Pacers Fire Coach After Loss To Bulls
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Just a day after the Indiana Pacers suffered a 110-89 loss to the Chicago Bulls, the Pacers decided to fire their coach Jim O’Brien.
Jim O’Brien’s future as the Indiana Pacers’ coach was in question heading into a four-game trip, and team president Larry Bird didn’t get the answers he wanted.
Bird fired O’Brien on Sunday after the team squandered a promising start to the season by losing seven of its past eight games.
Bird had discussed the team’s coaching options with owner Herb Simon, saying he wanted to see how the team performed on a Western swing against the Los Angeles Clippers, Golden State, Portland and Denver.
The Pacers lost all four games.
“We were in three of the games, and the Denver game, we didn’t really have a chance,” Bird said.
The Pacers returned to Indiana to play the Orlando Magic on Wednesday night, with O’Brien’s status tenuous. Orlando won 111-96, and Bird had seen enough.
“We came home to Orlando, and really, the game was over in the first three minutes,” Bird said. “So that’s when I really started thinking that we really probably needed to do something. I called Mr. Simon up and he said, ‘whatever you want to do’ and so, here we are.”
The Pacers went 121-169 under O’Brien in 3 1/2 seasons and are 17-27 this season. O’Brien was ejected in his final game, a 110-89 loss to Chicago on Saturday night.
Assistant coach Frank Vogel will take over for the rest of the season. He has been a scout for the Los Angeles Lakers and Washington Wizards, and served as an assistant coach for O’Brien in Philadelphia and Boston.
Bird was bothered by O’Brien’s refusal to give more minutes to the team’s young players. Bird said he’d like to see rookie Paul George play more, and he was frustrated with how little forward Tyler Hansbrough played early in the season. He felt that O’Brien’s public berating of center Roy Hibbert damaged the 7-foot-2 center’s confidence. Bird and Vogel agreed that Hibbert is an important piece of the team’s future.
Bird also said he would like to see rookie Lance Stephenson get onto the court. The second-round draft pick has not played this season.
Many fans criticized O’Brien because he constantly changed lineups, at times leaving players inactive, then suddenly making them starters and sometimes leaving players who were performing well on the bench for long stretches.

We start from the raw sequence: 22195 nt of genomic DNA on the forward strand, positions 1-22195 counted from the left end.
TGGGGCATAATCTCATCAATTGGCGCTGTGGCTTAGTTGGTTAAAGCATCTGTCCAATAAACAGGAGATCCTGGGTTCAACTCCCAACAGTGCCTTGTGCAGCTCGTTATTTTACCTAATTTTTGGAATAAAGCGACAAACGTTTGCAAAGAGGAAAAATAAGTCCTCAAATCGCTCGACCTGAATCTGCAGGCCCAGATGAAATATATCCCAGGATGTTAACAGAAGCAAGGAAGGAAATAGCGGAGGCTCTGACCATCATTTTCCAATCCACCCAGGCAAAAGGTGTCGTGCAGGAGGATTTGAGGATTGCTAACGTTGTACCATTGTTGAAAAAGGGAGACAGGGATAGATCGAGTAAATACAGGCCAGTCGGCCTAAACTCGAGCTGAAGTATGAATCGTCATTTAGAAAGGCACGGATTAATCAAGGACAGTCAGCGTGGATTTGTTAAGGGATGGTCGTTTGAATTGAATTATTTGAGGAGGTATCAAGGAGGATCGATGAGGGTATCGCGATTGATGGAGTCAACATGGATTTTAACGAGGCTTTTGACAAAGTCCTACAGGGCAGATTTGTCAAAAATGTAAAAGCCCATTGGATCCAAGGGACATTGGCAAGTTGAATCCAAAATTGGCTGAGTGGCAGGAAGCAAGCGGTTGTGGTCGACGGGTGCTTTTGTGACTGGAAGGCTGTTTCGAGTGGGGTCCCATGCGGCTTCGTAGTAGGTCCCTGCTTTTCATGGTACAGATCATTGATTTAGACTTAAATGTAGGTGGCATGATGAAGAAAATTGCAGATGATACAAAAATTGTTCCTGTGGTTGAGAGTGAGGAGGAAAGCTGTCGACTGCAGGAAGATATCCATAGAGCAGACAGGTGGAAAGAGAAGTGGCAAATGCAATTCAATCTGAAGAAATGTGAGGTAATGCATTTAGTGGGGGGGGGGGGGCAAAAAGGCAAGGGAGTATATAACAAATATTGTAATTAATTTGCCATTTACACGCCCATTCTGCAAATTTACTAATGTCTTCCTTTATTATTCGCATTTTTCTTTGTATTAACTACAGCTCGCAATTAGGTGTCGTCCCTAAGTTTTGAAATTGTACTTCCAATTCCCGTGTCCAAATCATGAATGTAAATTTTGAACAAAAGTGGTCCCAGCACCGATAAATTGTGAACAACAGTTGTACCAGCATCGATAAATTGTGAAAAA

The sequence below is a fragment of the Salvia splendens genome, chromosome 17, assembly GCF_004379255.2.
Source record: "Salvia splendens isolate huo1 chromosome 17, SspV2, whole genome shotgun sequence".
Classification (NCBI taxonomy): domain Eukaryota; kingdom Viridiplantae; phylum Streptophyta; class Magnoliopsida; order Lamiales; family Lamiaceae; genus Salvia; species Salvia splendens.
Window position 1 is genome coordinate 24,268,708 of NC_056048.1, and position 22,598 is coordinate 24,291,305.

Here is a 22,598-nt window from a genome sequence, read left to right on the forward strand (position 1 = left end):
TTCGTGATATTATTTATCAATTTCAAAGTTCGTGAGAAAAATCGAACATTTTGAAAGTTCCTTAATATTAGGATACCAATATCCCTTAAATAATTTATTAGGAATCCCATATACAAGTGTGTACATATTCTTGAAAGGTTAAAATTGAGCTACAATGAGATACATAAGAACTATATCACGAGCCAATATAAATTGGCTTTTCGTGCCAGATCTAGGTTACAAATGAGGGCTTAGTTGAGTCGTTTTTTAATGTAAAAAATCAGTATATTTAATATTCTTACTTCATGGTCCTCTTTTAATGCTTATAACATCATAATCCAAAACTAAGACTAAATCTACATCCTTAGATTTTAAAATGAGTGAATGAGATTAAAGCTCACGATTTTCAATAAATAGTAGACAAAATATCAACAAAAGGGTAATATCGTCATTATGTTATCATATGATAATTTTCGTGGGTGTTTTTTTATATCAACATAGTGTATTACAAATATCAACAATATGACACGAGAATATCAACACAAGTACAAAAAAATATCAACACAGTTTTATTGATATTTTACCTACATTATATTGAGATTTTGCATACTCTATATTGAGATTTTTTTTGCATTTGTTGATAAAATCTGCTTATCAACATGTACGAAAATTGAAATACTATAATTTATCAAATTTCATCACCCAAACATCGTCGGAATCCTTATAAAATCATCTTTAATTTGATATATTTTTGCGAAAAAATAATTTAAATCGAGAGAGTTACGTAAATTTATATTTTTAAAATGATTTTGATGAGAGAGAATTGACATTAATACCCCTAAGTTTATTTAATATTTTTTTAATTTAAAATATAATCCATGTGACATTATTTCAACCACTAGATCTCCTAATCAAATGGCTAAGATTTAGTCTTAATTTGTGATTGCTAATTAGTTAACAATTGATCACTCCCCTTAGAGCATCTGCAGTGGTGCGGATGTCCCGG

Vogel said continuity is important, but he’ll be careful.
“You want to have a steady rotation, but if you’re losing games, how do you stick with a steady rotation?” Vogel said. “We’re trying to find combinations that work, and you’ll see that play out over the next few weeks.”
The Pacers were one of the league’s leaders in field-goal percentage defense early in the season, but Indiana allowed more than 110 points four times during its six game skid.
“You are what you work on,” Vogel said. “The first half of the year, we were a defensive-minded team. We got so good on defense, and we were winning games with it. But our offense was killing us, so we made a dramatic shift to improve our offensive execution in practice. That has come and that has improved, but the defense has slipped. We have to find a balance.”
The 37-year-old Vogel hasn’t been a head coach in the league. Bird doesn’t think that will hinder his relationship with the players.
“They will respond,” Bird said. “I’ve already talked to a couple of them, and they’re going to do everything they can to help Frank out. The players will react.”
Bird said he expects Vogel to lead the Pacers to the playoffs this season.
“I said that three years ago, that I think in the third year, this team should make the playoffs,” he said. “We’re 10 games under .500. I’m not saying we’re going to win a championship, but this team should make the playoffs.”
Bird said the team’s overall plan is on track. He said the team already has a solid group of young players and will have significant salary cap space in the offseason.
“We have a three-year plan and we’re right on it,” he said. “I looked the other day and we’re going to have more money than anybody in the summer to go out and either trade one of our expiring contracts or go into the free agency market and get the pieces we need.”
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